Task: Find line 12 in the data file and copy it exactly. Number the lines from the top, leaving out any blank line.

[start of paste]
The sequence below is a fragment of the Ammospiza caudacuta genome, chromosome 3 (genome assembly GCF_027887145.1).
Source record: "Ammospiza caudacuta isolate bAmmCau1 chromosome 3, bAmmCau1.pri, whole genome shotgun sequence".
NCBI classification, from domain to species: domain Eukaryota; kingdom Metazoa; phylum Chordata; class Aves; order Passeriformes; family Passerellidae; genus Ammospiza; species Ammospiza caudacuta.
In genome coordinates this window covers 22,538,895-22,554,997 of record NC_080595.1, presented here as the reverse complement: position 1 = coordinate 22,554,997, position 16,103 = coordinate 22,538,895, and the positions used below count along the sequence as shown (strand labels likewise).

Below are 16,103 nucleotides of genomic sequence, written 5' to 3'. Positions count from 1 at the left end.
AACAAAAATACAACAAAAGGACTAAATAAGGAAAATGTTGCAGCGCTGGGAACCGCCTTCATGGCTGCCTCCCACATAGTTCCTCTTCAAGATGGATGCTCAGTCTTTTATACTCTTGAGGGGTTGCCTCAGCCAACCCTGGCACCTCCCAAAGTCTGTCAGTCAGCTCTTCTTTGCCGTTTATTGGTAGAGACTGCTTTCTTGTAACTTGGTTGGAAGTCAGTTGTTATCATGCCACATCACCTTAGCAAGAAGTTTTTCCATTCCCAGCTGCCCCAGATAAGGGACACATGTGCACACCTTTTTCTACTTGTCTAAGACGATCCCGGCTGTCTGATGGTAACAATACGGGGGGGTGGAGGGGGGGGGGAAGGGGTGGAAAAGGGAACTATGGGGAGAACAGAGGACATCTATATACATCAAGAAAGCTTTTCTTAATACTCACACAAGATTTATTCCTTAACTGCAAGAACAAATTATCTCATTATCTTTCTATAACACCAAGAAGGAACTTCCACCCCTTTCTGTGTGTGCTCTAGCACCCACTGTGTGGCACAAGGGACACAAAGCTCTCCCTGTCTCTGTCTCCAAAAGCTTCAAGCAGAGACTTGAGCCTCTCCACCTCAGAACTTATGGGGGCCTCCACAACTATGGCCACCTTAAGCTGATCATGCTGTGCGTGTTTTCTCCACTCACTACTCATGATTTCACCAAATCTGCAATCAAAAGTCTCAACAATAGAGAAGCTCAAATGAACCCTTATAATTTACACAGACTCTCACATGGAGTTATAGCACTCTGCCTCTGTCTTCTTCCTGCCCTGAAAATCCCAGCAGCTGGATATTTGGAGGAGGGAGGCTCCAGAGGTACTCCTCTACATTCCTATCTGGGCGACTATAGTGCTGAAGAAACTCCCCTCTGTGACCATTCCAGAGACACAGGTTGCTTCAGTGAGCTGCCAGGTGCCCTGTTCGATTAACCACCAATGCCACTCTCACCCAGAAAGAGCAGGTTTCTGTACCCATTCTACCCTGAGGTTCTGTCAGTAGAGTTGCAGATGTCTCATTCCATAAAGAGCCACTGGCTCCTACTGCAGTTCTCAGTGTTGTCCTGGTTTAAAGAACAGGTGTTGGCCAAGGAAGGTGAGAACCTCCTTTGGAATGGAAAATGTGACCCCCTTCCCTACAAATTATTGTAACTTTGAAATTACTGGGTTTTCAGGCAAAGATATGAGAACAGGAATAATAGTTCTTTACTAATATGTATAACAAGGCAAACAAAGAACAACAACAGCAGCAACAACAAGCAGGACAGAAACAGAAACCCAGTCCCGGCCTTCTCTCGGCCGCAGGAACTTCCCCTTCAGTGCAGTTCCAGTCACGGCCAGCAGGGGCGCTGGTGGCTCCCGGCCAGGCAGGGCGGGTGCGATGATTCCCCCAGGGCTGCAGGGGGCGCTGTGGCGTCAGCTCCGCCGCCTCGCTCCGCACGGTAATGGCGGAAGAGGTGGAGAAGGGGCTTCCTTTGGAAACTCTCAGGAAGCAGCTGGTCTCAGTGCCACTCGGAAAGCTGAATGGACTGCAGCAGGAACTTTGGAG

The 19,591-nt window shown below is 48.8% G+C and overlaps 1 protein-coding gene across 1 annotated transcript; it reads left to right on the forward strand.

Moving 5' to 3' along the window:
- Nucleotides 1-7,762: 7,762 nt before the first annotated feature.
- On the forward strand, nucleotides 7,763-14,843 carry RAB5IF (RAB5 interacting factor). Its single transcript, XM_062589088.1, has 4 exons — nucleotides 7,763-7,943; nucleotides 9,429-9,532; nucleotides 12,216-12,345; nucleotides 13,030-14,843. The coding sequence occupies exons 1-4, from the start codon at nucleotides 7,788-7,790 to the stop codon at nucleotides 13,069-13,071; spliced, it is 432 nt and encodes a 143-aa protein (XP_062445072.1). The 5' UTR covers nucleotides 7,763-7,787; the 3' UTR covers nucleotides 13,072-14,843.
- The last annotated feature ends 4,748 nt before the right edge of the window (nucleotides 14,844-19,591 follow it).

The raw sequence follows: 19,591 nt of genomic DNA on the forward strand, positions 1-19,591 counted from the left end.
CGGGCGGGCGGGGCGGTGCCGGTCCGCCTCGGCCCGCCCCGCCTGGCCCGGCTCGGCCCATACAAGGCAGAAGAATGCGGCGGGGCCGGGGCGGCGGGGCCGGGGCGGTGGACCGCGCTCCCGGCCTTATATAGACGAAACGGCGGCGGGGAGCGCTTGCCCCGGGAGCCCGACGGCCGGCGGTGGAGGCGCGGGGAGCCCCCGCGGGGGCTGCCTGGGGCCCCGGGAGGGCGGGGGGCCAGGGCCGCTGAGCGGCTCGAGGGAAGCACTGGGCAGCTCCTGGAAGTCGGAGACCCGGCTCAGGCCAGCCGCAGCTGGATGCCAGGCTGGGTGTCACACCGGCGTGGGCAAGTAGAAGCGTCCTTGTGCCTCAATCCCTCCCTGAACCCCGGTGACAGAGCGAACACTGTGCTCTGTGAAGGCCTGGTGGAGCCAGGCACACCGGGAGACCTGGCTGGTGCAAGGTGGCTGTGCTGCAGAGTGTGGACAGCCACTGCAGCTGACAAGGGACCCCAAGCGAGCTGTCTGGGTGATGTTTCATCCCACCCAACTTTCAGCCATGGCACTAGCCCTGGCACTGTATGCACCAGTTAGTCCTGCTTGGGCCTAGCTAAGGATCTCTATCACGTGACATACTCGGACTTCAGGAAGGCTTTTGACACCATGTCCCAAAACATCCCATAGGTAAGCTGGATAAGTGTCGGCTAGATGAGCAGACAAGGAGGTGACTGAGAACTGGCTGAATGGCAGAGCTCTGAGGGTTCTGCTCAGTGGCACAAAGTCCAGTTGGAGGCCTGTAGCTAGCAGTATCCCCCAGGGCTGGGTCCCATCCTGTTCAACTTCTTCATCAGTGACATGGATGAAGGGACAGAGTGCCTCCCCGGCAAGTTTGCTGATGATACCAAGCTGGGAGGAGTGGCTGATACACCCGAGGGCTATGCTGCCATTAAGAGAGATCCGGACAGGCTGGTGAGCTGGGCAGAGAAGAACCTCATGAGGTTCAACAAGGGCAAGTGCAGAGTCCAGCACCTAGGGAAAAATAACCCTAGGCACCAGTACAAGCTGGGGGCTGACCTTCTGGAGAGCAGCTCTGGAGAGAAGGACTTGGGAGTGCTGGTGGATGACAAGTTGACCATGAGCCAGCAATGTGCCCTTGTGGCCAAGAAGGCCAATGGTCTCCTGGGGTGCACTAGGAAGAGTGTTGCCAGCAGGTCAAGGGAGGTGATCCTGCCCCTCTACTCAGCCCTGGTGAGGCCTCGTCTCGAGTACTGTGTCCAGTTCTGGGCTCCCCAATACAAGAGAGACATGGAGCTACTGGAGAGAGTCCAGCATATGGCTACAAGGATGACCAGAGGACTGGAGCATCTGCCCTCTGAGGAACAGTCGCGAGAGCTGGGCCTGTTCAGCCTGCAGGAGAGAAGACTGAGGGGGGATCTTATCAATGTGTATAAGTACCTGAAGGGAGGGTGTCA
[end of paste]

The raw sequence follows: 19,591 nt of genomic DNA on the forward strand, positions 1-19,591 counted from the left end.